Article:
The non-randomized STAMPEDE data on node-positive non-metastatic patients included data on 286 patients included in the study between 2005 and 2014, who were on the control arm and received androgen deprivation therapy (ADT) only.1 The data demonstrated that these patients who received radiotherapy in addition to ADT had an improved progression-free survival (PFS) compared to those who received ADT alone (Figure 1).
Figure 1. Kaplan Meier curve showing benefit to radiotherapy in node-positive prostate cancer
Another study which used retrospective data from the national cancer database (NCDB) and assessed the role of local treatment in prostate cancer patients with clinically positive pelvic-node disease at initial diagnosis, also demonstrated an advantage to local treatment.2 However, there are noteworthy limitations in this study, including the fact that patients in the control arm were older, had more comorbidities, had worse insurance coverage, with a higher PSA and a worse Gleason score.
Randomized data from the STAMPEDE trial assessing radiotherapy of the primary tumor in oligometastatic prostate cancer3 showed that overall survival was improved in patients who received radiotherapy + ADT compared to those who did not receive radiotherapy, and received only ADT (Figure 2).
Figure 2. Kaplan Meier curve demonstrating overall survival in low metastatic burden
Next, Dr, Fizazi discussed the role of abiraterone in high-risk non-metastatic prostate cancer patients shown in the STAMPEDE trial. There were a total of 384 patients with node-positive non-metastatic disease. The study showed that recurrence-free survival was improved in patients who received ADT + abiraterone compared to those who received only ADT (Figure 3).
Figure 3. Kaplan Meier curve showing recurrence-free survival in patients receiving standard of care compared to those receiving standard of care and abiraterone
The next topic discussed was whether there is a difference between node positive disease in the pelvis compared to the retroperitoneum. The proPSMA study, with results expected to be presented in the EAU meeting 2020, will perhaps help answer this question. This trial will compare the diagnostic accuracy of PET PSMA to conventional imaging modalities (including CT and bone scans),3 but it will not tell us how best to treat node-positive disease.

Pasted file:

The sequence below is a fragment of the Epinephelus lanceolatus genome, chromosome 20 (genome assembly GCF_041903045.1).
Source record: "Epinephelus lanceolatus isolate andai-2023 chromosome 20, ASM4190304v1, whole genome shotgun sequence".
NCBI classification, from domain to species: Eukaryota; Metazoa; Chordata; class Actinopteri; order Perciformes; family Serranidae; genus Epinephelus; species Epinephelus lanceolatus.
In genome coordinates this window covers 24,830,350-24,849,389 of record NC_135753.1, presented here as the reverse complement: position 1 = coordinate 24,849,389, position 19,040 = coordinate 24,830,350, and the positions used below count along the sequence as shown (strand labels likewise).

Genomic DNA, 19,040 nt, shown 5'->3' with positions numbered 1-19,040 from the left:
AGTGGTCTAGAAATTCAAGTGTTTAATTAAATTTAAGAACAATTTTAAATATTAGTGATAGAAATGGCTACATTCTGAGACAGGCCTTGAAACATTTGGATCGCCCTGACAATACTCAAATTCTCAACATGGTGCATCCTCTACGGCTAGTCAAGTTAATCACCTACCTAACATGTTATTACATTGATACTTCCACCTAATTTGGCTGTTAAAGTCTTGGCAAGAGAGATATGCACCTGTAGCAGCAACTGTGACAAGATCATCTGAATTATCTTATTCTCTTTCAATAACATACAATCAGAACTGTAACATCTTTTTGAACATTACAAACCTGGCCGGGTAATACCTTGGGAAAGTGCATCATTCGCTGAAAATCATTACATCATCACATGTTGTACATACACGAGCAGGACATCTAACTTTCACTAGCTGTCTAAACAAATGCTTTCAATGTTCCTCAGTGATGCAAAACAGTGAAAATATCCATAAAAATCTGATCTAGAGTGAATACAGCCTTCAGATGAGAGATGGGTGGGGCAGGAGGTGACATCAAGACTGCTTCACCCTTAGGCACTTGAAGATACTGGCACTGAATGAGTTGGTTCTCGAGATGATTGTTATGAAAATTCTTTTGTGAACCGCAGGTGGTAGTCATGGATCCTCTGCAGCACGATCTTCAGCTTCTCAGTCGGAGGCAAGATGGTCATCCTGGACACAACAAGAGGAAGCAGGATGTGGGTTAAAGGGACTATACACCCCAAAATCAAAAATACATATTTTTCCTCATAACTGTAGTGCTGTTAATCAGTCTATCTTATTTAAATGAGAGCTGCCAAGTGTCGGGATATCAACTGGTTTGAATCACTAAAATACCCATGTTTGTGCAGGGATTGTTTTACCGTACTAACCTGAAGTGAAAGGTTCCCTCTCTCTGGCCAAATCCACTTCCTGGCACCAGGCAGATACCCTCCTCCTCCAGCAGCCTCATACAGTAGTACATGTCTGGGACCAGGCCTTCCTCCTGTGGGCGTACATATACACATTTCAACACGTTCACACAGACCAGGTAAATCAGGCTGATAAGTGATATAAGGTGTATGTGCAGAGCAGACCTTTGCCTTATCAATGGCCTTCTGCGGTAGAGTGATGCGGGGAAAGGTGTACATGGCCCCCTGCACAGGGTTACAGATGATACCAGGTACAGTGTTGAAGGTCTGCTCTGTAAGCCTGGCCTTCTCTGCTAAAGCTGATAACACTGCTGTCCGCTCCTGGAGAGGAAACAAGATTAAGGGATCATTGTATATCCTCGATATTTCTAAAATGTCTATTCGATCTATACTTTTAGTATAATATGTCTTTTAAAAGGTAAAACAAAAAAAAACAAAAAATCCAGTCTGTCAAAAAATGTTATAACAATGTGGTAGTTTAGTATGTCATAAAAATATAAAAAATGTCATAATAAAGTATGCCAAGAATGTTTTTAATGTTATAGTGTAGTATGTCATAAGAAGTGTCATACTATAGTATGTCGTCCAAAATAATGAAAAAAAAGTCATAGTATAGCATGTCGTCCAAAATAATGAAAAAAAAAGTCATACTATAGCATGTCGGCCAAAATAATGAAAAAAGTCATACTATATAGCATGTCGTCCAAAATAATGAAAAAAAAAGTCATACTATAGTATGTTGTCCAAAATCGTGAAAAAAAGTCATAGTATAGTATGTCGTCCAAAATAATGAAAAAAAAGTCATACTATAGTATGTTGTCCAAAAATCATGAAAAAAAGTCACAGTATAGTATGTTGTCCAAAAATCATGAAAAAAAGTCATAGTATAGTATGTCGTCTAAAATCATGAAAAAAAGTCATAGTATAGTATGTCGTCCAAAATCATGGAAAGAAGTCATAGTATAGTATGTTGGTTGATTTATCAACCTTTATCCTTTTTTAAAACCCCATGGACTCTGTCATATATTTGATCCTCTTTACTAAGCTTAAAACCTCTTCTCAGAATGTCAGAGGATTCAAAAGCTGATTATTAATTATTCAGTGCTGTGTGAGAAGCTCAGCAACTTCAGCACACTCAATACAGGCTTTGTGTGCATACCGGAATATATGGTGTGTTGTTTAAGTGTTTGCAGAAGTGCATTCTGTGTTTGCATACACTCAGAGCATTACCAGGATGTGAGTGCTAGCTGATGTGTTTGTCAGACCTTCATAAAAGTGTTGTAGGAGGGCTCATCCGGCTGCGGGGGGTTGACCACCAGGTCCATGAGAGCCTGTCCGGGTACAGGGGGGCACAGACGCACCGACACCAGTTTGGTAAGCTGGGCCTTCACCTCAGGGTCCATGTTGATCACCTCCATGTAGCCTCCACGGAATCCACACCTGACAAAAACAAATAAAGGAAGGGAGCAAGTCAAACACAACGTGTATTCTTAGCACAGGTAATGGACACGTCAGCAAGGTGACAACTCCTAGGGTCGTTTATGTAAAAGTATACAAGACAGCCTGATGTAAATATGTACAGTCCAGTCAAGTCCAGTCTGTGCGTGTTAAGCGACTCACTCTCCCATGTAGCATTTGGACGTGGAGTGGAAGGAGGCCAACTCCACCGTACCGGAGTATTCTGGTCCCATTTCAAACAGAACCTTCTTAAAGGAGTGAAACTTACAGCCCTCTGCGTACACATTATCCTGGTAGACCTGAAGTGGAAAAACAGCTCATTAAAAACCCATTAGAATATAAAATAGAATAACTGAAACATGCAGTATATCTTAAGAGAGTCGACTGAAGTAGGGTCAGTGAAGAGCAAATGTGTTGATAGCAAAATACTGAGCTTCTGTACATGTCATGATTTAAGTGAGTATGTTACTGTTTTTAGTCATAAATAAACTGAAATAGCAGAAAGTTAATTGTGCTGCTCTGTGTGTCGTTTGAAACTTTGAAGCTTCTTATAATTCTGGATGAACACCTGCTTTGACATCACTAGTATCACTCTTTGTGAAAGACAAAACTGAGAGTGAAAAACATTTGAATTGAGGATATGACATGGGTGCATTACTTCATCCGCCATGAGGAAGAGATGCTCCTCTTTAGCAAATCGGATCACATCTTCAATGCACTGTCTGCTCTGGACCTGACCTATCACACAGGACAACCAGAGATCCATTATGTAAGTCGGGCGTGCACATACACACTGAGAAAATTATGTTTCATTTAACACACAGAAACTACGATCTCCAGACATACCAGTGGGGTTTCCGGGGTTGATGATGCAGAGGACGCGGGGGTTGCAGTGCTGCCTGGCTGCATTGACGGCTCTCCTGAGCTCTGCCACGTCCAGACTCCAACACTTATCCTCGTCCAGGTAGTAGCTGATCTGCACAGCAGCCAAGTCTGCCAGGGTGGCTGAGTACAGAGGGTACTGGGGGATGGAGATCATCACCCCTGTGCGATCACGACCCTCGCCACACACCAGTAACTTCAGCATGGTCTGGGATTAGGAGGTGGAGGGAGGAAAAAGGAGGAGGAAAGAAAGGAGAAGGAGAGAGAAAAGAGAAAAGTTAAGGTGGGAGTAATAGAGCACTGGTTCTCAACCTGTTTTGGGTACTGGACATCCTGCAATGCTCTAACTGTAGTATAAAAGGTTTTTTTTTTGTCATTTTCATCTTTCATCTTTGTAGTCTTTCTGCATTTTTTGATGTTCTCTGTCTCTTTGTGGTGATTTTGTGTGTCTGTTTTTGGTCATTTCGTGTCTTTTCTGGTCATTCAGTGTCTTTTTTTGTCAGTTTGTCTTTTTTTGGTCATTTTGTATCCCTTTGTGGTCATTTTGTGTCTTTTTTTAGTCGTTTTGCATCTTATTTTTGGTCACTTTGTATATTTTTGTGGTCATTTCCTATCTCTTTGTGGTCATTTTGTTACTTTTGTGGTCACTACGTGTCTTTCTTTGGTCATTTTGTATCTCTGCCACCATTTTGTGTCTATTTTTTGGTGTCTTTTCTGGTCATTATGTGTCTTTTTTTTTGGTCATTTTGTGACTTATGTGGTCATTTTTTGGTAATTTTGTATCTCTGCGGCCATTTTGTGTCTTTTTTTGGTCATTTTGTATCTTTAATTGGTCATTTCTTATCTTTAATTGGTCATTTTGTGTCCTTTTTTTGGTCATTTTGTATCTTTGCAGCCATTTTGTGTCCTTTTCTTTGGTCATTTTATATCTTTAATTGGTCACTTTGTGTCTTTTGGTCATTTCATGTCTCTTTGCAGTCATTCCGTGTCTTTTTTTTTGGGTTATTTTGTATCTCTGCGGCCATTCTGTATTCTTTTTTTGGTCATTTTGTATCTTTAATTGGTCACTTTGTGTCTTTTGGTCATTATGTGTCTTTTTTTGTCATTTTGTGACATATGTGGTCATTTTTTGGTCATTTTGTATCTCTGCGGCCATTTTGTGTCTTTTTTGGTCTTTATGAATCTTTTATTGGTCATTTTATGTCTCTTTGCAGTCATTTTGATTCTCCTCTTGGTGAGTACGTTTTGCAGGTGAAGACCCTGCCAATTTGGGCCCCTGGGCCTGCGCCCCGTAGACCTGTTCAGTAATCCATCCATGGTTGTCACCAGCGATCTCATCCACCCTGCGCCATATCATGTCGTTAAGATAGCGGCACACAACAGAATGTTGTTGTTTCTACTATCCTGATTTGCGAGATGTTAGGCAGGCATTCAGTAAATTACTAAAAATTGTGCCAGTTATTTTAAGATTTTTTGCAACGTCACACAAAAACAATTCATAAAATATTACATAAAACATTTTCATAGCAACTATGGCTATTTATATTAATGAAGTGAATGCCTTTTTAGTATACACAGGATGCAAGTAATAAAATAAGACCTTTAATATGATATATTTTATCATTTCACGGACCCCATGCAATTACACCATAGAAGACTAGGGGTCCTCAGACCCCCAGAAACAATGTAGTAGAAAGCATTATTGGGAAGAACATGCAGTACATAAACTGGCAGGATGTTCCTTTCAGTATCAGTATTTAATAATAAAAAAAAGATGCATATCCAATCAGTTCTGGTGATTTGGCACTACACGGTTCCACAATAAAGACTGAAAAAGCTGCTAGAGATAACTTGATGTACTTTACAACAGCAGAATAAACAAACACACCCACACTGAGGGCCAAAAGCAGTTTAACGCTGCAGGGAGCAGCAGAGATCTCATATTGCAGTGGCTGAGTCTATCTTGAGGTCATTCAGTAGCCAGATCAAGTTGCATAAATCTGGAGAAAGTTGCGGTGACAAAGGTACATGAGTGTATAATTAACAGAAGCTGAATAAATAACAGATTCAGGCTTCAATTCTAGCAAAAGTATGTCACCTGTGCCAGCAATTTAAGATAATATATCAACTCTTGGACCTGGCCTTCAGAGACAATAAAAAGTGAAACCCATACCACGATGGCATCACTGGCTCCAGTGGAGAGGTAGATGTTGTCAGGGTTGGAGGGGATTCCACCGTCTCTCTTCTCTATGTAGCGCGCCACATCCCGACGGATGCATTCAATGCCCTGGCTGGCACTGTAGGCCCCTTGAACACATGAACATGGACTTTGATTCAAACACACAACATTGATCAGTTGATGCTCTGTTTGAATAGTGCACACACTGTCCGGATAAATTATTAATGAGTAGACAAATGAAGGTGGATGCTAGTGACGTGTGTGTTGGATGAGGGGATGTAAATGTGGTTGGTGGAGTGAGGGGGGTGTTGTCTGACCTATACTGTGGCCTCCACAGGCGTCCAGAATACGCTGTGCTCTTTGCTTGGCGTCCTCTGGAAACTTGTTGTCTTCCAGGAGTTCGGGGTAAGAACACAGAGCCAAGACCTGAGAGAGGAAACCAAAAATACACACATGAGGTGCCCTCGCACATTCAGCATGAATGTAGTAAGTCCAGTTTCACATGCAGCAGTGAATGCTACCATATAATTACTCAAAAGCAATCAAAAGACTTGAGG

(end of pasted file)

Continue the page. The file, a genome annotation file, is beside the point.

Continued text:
Dr. Fizazi concluded his talk by emphasizing that there is currently insufficient evidence to support any specific treatment in node-positive prostate cancer. We need more randomized controlled trials with next-generation imaging to make an informed decision regarding the addition of any specific treatment in these patients. The current recommended treatment includes ADT for an unknown duration, with current evidence supporting the addition of local treatment to the primary tumor and nodes, with a larger field likely better than a smaller field. Lastly, it remains unclear at this point whether abiraterone should be added to these patients.
Presented by: Karim Fizazi, MD, PhD, Professor of Medicine, Institute Gustav Roussay, France
Written by: Hanan Goldberg, MD, Urology Department, SUNY Upstate Medical University, Syracuse, New York, USA, Twitter: @GoldbergHanan at the 2019 Advanced Prostate Cancer Consensus Conference (APCCC) #APCCC19, Aug 29 - 31, 2019 in Basel, Switzerland
- James N, et al. Failure-Free Survival and Radiotherapy in Patients With Newly Diagnosed Nonmetastatic Prostate CancerData From Patients in the Control Arm of the STAMPEDE Trial. JAMA Oncology. 2016;2(3):348-357. doi:10.1001/jamaoncol.2015.4350.
- Seisen T. et al. Efficacy of Local Treatment in Prostate Cancer Patients with Clinically Pelvic Lymph Node-positive Disease at Initial Diagnosis. European Urology. 2017 Sep 7. pii: S0302-2838(17)30697-8. doi: 10.1016/j.eururo.2017.08.011.
- Hofman MS et al. A prospective randomized multicentre study of the impact of gallium-68 prostate-specific membrane antigen (PSMA) PET/CT imaging for staging high-risk prostate cancer prior to curative-intent surgery or radiotherapy (proPSMA study): clinical trial protocol. BJU International 2018 Nov;122(5):783-793. doi: 10.1111/bju.14374. Epub 2018 Jun 3.
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